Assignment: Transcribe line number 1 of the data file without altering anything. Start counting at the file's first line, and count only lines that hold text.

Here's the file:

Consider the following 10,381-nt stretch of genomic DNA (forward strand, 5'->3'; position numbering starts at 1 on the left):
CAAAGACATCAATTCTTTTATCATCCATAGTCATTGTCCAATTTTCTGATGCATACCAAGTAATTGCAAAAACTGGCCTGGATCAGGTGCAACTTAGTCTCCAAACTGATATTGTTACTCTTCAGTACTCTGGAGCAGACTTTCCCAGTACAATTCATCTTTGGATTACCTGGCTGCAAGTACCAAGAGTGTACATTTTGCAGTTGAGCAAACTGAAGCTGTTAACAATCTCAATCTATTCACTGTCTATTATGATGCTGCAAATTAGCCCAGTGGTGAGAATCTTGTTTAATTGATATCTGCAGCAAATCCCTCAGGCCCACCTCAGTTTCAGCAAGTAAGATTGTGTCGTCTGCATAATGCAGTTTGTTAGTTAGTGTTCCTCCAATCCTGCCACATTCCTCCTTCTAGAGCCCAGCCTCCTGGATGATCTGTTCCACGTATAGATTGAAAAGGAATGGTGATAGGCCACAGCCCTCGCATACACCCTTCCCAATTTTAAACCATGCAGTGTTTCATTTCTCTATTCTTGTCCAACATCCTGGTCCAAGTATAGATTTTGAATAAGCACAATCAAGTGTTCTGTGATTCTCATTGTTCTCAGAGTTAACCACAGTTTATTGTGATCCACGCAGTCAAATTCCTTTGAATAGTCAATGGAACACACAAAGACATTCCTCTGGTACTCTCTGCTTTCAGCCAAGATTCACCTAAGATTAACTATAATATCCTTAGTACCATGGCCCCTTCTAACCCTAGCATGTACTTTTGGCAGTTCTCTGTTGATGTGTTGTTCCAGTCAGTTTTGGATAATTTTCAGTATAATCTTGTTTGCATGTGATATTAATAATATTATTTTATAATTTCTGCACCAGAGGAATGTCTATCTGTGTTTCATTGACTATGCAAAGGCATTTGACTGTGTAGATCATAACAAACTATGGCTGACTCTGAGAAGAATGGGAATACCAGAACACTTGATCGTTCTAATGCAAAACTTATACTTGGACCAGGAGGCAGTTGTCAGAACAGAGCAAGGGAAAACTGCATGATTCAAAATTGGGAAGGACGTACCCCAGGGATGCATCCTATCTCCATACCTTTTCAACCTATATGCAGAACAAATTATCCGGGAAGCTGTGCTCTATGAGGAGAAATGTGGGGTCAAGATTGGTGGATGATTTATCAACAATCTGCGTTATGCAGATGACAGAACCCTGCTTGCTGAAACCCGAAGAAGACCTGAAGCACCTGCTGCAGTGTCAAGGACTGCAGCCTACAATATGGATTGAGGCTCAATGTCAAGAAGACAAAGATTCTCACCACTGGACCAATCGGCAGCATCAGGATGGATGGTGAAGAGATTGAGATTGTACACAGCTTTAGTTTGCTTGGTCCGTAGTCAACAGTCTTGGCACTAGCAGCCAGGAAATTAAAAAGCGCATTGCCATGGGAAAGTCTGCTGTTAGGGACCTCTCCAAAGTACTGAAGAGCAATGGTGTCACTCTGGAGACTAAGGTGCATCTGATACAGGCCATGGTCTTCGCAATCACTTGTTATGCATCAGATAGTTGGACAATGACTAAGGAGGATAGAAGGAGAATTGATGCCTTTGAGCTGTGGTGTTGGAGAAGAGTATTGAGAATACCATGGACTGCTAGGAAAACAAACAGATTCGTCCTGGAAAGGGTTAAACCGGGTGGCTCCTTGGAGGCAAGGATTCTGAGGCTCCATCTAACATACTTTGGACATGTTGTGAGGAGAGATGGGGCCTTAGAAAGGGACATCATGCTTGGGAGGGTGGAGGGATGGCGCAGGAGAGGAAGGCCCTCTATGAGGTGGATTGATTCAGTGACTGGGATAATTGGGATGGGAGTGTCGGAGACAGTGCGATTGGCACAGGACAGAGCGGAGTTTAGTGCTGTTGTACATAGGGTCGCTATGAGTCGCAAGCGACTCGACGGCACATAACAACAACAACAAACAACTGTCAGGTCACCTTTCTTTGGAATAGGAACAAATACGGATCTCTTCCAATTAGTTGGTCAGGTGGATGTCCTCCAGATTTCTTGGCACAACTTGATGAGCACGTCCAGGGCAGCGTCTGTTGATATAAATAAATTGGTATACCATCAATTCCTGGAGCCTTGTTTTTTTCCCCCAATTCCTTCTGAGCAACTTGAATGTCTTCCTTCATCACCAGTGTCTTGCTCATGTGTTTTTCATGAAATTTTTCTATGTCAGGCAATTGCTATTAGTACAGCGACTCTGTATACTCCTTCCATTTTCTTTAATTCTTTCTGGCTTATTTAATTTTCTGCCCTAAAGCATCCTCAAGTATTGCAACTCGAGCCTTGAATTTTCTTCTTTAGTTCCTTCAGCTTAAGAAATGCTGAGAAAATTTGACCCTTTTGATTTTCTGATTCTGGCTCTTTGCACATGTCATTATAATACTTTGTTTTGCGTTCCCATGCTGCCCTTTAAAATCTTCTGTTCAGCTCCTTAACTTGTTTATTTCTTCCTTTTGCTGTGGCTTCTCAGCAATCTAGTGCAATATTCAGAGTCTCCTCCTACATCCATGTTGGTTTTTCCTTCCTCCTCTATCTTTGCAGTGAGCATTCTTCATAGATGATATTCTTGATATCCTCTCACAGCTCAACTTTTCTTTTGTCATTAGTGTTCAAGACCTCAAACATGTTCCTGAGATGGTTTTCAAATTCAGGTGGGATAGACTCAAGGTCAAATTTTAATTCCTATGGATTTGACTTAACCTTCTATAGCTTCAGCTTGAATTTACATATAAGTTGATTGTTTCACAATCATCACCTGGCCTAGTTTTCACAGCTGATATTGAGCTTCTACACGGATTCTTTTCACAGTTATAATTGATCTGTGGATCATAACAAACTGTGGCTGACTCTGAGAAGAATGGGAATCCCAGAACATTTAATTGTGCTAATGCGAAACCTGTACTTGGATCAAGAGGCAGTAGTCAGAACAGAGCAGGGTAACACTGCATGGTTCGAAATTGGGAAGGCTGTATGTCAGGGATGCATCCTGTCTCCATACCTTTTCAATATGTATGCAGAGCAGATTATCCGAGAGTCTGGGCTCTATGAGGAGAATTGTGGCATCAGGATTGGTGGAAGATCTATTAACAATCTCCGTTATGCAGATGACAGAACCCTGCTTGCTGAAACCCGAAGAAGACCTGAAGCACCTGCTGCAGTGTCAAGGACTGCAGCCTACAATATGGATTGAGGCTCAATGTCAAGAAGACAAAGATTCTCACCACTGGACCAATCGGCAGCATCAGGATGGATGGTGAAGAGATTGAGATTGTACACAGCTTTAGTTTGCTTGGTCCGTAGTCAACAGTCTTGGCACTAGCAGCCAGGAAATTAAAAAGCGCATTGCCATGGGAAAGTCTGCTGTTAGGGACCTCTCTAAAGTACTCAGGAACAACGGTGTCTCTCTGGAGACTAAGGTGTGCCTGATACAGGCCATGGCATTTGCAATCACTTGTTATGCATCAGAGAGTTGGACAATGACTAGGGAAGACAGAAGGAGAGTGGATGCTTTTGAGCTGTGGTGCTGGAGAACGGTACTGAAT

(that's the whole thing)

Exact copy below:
Consider the following 10,381-nt stretch of genomic DNA (forward strand, 5'->3'; position numbering starts at 1 on the left):